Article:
• Flagship sales like the Kelso and Builth Wells tup sales are rearranged and smaller breed-specific sales organised

November/December

  • Pedigree bull sales and Christmas prime stock shows take place but with heavy restrictions on visitors
  • “Drop and go” policy returns at livestock markets for the second lockdown on 5 November
  • Lamb SQQ starts increasing in November beyond 200p/kg as Christmas orders and tighter supplies support the price

Six lessons from 2020

1. Live markets are adaptive and resilient

Marts have responded to processor closures, changing hygiene rules and new social distancing guidelines, ensuring a competitive bidding process online or ringside.

Even with major question marks over how diminishing subsidy and Brexit will impact on farming businesses and livestock markets, the past year bodes well for the sector, showing it can work through peaks and troughs in demand.

2. Online selling is the future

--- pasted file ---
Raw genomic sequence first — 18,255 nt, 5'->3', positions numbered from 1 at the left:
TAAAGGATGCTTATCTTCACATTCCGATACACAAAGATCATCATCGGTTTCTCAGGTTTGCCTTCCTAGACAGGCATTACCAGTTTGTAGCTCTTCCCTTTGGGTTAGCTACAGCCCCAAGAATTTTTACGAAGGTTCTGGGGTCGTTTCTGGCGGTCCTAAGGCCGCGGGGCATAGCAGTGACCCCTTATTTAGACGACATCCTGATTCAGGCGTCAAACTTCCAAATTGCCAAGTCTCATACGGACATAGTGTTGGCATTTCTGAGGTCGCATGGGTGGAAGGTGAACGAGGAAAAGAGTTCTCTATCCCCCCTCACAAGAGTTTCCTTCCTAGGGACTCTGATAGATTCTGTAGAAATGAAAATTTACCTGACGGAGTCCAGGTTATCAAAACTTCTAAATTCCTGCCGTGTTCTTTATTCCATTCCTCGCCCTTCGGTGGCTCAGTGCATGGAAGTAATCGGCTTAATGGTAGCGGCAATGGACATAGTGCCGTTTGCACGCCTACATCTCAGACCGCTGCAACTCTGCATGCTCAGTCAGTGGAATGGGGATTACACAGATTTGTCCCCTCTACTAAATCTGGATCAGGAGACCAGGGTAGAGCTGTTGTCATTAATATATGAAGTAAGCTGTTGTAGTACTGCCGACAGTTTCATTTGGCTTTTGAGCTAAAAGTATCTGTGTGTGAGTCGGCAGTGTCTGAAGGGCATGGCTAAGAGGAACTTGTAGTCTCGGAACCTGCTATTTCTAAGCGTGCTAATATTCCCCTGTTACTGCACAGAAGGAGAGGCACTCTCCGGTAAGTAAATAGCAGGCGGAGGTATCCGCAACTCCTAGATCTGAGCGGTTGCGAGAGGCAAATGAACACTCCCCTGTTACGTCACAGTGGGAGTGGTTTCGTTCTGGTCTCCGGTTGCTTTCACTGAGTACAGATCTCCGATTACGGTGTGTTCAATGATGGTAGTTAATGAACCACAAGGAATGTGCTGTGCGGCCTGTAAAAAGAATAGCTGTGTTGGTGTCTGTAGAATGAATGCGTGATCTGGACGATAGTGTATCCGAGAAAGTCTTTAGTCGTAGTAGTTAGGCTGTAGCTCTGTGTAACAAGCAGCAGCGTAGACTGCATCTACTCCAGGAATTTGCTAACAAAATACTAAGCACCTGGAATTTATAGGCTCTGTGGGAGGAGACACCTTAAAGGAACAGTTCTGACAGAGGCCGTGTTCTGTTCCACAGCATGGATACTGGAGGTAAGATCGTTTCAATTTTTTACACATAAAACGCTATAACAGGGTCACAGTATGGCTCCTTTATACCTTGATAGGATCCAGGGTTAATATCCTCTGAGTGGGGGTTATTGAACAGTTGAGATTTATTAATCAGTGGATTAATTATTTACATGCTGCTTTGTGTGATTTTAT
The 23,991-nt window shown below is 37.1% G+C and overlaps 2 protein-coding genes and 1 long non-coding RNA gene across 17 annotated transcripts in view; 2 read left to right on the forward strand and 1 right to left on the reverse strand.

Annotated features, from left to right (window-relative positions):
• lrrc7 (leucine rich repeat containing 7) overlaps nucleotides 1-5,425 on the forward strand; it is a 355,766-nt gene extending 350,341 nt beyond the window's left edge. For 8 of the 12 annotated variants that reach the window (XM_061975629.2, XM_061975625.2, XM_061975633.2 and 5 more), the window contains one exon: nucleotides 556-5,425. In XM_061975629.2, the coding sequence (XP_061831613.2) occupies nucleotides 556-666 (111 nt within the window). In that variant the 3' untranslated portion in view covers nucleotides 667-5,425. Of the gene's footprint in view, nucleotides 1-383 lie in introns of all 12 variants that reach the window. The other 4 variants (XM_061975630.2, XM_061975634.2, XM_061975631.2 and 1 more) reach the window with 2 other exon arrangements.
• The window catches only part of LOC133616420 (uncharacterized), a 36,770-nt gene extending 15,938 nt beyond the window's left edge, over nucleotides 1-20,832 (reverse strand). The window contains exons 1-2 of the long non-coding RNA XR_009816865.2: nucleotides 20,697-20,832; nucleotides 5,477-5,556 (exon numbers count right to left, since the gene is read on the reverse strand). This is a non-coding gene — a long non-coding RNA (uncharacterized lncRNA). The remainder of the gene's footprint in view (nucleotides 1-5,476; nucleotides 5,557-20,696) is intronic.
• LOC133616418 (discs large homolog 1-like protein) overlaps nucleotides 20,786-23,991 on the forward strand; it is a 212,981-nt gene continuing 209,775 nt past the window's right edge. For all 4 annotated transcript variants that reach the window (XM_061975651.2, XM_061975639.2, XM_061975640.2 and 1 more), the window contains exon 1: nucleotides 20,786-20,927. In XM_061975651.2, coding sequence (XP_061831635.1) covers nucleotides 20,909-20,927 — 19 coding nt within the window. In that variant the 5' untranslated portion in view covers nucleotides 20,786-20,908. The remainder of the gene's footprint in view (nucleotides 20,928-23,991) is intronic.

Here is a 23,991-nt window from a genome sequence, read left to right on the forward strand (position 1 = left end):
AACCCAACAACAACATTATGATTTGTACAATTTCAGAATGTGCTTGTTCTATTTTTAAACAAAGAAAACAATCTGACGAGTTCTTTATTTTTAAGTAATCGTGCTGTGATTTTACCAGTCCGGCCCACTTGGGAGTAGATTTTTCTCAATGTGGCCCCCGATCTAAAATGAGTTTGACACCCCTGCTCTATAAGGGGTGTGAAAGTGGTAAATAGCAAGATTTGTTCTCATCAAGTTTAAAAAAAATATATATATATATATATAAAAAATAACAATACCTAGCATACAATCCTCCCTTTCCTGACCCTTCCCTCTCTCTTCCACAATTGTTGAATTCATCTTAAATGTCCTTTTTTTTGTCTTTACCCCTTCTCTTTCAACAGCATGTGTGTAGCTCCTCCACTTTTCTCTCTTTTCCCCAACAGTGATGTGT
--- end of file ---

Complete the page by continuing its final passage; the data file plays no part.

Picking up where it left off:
Social distancing has “pushed at an open door”, in terms of online sales. Several markets were looking into virtual streaming and online bids pre-Covid, and this was already a regular fixture at some pedigree sales and dairy dispersals.

Farmers have been spared huge journeys for elite breeding stock, and as farmers get increasingly “time poor”, this could help markets stay relevant in the future.

3. Diversified income is essential for some businesses

The extreme volatility seen this year shows that livestock trading is an essential service provided by markets that impact on food security. In other years, commission from livestock sales may have looked the poor relation compared with consultancy and property valuations. 

Whether a market is a larger, more modern agri-business centre housing other services and businesses or a smaller, older site, multiple income streams will help the market survive. Livestock prices will be pressured in the future and a robust business structure is essential.